Tuesday, October 31, 2006

Marketing False Hope

It is difficult to imagine anything as high on the irony meter as hearing somebody like Rush Limbaugh – somebody who traffics in a type of religion that traffics in prayer-based solutions and the power of faith, and who proclaims the wonders of the Bush Administration - accusing Michael J. Fox of promoting false hope, and treating Fox’s ‘false hope’ as a moral wrong worthy of condemnation.

Limbaugh’s brand of religion and politics is nothing short of an industry of false hope: hope that one will not die but will live forever, hope that after death one will go to a place where they can be reunited with their loved ones, hope for cosmic justice within which wrongdoers cannot escape punishment and the noble sacrifices in this world will be rewarded, hope for a miracle if one just prays hard enough, hope for divine protection from the evils of the world if one can only get prayer back in the schools and make Christianity instituted as the official state religion. All of this is yours for the low, low price of turning off abandoning critical thought and reason.

In the battle between Rush Limbaugh and Michael J. Fox, one of Limbaugh's articles of condemnation was that Fox was promoting false hope that stem cell research can instantly lead to cures for a wide range of diseases from Parkinson's to Alzheimer's, to spinal cord injuries. Yet, scientists admit that that cures are years away, and may not even come at all. It is wrong, according to Limbaugh, for Fox to be marketing this “false hope”.

In Defense of Michael J. Fox

First, I want to make some statements defending Fox against Limbaugh's accusations. Then I will turn my attention to attacking Limbaugh's claims.

First, Limbaugh offered no evidence to back up his accusations. I have not followed Fox around listening to every public statement he has made. However, the statements that I have heard have not included any false claims about stem cell research. If, for example, with federal funding of embryonic stem cell research we can have a treatment in 10 years, it is not an example of generating "false hope" to claim to go for that 1 percent chance. There is no lie in saying that 1 percent is better than 0.1 percent.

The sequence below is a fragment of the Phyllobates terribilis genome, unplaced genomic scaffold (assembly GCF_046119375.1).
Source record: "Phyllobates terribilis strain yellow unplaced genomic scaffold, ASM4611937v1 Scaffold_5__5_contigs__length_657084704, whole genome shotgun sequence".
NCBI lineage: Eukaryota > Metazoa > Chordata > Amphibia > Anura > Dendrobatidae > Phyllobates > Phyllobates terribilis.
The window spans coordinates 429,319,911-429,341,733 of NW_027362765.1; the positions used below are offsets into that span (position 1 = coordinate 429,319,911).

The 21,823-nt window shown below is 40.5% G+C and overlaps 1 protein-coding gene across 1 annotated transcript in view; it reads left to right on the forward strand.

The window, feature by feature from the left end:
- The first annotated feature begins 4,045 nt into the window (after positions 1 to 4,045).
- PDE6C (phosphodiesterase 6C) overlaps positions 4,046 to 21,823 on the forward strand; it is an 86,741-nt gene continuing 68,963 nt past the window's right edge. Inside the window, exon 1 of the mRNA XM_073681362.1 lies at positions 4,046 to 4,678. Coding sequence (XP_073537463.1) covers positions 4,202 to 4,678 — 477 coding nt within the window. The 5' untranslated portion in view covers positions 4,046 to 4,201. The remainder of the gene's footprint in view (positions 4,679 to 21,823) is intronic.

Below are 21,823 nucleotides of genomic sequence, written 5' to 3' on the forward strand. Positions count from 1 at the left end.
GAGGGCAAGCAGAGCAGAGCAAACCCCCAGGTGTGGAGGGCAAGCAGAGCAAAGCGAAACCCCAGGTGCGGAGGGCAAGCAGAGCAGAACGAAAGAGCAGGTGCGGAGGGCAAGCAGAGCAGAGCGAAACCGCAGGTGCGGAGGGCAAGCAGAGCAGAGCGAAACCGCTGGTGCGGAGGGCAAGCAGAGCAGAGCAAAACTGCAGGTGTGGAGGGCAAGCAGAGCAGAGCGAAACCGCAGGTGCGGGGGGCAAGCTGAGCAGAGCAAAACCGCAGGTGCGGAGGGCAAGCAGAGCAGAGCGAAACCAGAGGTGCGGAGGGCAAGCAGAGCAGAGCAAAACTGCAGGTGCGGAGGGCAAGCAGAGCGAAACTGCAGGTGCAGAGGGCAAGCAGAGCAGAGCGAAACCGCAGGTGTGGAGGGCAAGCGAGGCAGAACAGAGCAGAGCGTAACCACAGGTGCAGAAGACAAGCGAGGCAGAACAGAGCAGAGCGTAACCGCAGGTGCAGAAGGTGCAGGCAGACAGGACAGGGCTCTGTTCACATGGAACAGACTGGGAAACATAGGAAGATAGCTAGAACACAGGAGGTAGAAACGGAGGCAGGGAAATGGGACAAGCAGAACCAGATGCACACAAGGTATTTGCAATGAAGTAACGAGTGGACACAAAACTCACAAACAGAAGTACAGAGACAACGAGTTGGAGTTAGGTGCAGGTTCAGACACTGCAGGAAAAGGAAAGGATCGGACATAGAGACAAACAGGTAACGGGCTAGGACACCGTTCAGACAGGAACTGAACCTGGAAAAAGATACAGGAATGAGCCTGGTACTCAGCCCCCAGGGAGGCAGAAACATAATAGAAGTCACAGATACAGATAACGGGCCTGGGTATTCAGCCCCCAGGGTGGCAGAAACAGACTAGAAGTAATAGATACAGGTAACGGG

Second, let us assume that if we start funding the research now - and it takes 20 years to develop a cure. If we start now, then people living in 2026 will get the benefit. If we do not start now, then the people living from 2026 on will continue to suffer the harmful effects. It may be the case that Fox will never be able to benefit from any cures or treatments discovered through embryonic stem cell research - that those who benefit will be those in the future that Fox will never meet. This does not imply that his actions are a waste of time. Indeed, devoting one's life to providing a benefit to others is typically viewed as a noble undertaking.

Third, let us take a good look at exactly what Limbaugh has to claim to offer false hope. The claim has to be that, with all of the diseases that there are to treat, that stem cell research will be able to offer no benefit for any of them. It does not matter if embryonic stem cell research fails to provide benefits to the sufferers of Parkinson's Disease or Alzheimer's, if it can still offer a benefit to those who suffer from spinal cord injury, kidney failure, or to burn victims.

Furthermore, the benefit does not have to come directly from the use of embryonic stem cells to cure or treat a particular illness or injury. The sufferers of these diseases can also obtain a benefit indirectly - from the possibility that increased knowledge of how human embryonic stem cells work will provide the crucial insight to some other cure or treatment - one that actually does not involve stem cells. Limbaugh has to be operating on the assumption that none of these will work.

These are my arguments in defense of Michael J. Fox.

However, I also have a few claims to make against the likes of Rush Limbaugh and those who take his side on this issue.

Limbaugh's Hypocrisy of False Hope

Of these, the top of my list is the laughable absurdity of hearing somebody who has spoken so highly of prayer, divine intervention, and the need to return God to the classroom and the public square as a method of insuring domestic security, accusing somebody else of promoting false hope.

Not only has Rush Limbaugh promoted false hope of divine power, has he not also spoken in defense of the Bush Administration offer false hope of an easy victory in Iraq? Did they not give us false hope that our troops will be greeted as liberators, that the citizens of Iraq will immediately and cheerfully establish a free democratic government, that the American troops will be home in just a few months (except for the new military bases that we establish in that grateful, peaceful, America-loving country), and that the war will hardly cost us a dime, and might even bring in a profit?

There is no greater absurdity than hearing a person who condemns scientific research as offering false hope when there is no reason to rule out the possibility that the greater knowledge will produce benefits somewhere in the field of medicine, who also claims that human sacrifice to a God (and, indeed, it is the case that Limbaugh and those who think like him are sacrificing the likes of Michael J. Fox to please their God) is a reasonable alternative.

The Possibility of Benefit